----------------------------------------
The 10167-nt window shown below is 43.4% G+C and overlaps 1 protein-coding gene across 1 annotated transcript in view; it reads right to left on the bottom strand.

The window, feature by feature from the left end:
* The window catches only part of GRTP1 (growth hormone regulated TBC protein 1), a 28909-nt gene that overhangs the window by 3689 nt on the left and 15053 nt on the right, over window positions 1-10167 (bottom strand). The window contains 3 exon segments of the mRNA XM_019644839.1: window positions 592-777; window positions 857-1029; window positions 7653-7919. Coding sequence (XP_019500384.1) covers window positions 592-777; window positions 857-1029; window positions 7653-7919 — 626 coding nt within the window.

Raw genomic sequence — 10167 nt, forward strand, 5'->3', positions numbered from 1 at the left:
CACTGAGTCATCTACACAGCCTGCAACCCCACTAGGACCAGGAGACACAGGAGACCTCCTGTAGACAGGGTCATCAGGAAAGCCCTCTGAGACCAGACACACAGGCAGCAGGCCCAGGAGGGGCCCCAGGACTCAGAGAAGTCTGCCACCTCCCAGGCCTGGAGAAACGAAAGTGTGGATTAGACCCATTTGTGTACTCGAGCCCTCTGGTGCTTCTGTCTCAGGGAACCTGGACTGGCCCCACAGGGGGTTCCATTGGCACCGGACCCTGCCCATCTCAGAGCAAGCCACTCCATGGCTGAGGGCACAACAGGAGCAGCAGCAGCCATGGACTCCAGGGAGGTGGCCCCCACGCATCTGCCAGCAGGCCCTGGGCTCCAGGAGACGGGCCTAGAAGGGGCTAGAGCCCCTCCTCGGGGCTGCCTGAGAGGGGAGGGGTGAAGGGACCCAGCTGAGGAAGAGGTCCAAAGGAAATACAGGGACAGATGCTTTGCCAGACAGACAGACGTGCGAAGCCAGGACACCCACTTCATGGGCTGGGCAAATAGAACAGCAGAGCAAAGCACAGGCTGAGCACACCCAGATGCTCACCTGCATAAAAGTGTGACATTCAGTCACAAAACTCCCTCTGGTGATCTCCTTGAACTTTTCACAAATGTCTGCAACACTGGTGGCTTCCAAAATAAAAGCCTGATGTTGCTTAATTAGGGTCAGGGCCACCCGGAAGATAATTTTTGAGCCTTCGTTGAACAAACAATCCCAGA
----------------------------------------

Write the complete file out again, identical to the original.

The 10167-nt window shown below is 43.4% G+C and overlaps 1 protein-coding gene across 1 annotated transcript in view; it reads right to left on the bottom strand.

The window, feature by feature from the left end:
* The window catches only part of GRTP1 (growth hormone regulated TBC protein 1), a 28909-nt gene that overhangs the window by 3689 nt on the left and 15053 nt on the right, over window positions 1-10167 (bottom strand). The window contains 3 exon segments of the mRNA XM_019644839.1: window positions 592-777; window positions 857-1029; window positions 7653-7919. Coding sequence (XP_019500384.1) covers window positions 592-777; window positions 857-1029; window positions 7653-7919 — 626 coding nt within the window.

Raw genomic sequence — 10167 nt, forward strand, 5'->3', positions numbered from 1 at the left:
CACTGAGTCATCTACACAGCCTGCAACCCCACTAGGACCAGGAGACACAGGAGACCTCCTGTAGACAGGGTCATCAGGAAAGCCCTCTGAGACCAGACACACAGGCAGCAGGCCCAGGAGGGGCCCCAGGACTCAGAGAAGTCTGCCACCTCCCAGGCCTGGAGAAACGAAAGTGTGGATTAGACCCATTTGTGTACTCGAGCCCTCTGGTGCTTCTGTCTCAGGGAACCTGGACTGGCCCCACAGGGGGTTCCATTGGCACCGGACCCTGCCCATCTCAGAGCAAGCCACTCCATGGCTGAGGGCACAACAGGAGCAGCAGCAGCCATGGACTCCAGGGAGGTGGCCCCCACGCATCTGCCAGCAGGCCCTGGGCTCCAGGAGACGGGCCTAGAAGGGGCTAGAGCCCCTCCTCGGGGCTGCCTGAGAGGGGAGGGGTGAAGGGACCCAGCTGAGGAAGAGGTCCAAAGGAAATACAGGGACAGATGCTTTGCCAGACAGACAGACGTGCGAAGCCAGGACACCCACTTCATGGGCTGGGCAAATAGAACAGCAGAGCAAAGCACAGGCTGAGCACACCCAGATGCTCACCTGCATAAAAGTGTGACATTCAGTCACAAAACTCCCTCTGGTGATCTCCTTGAACTTTTCACAAATGTCTGCAACACTGGTGGCTTCCAAAATAAAAGCCTGATGTTGCTTAATTAGGGTCAGGGCCACCCGGAAGATAATTTTTGAGCCTTCGTTGAACAAACAATCCCAGA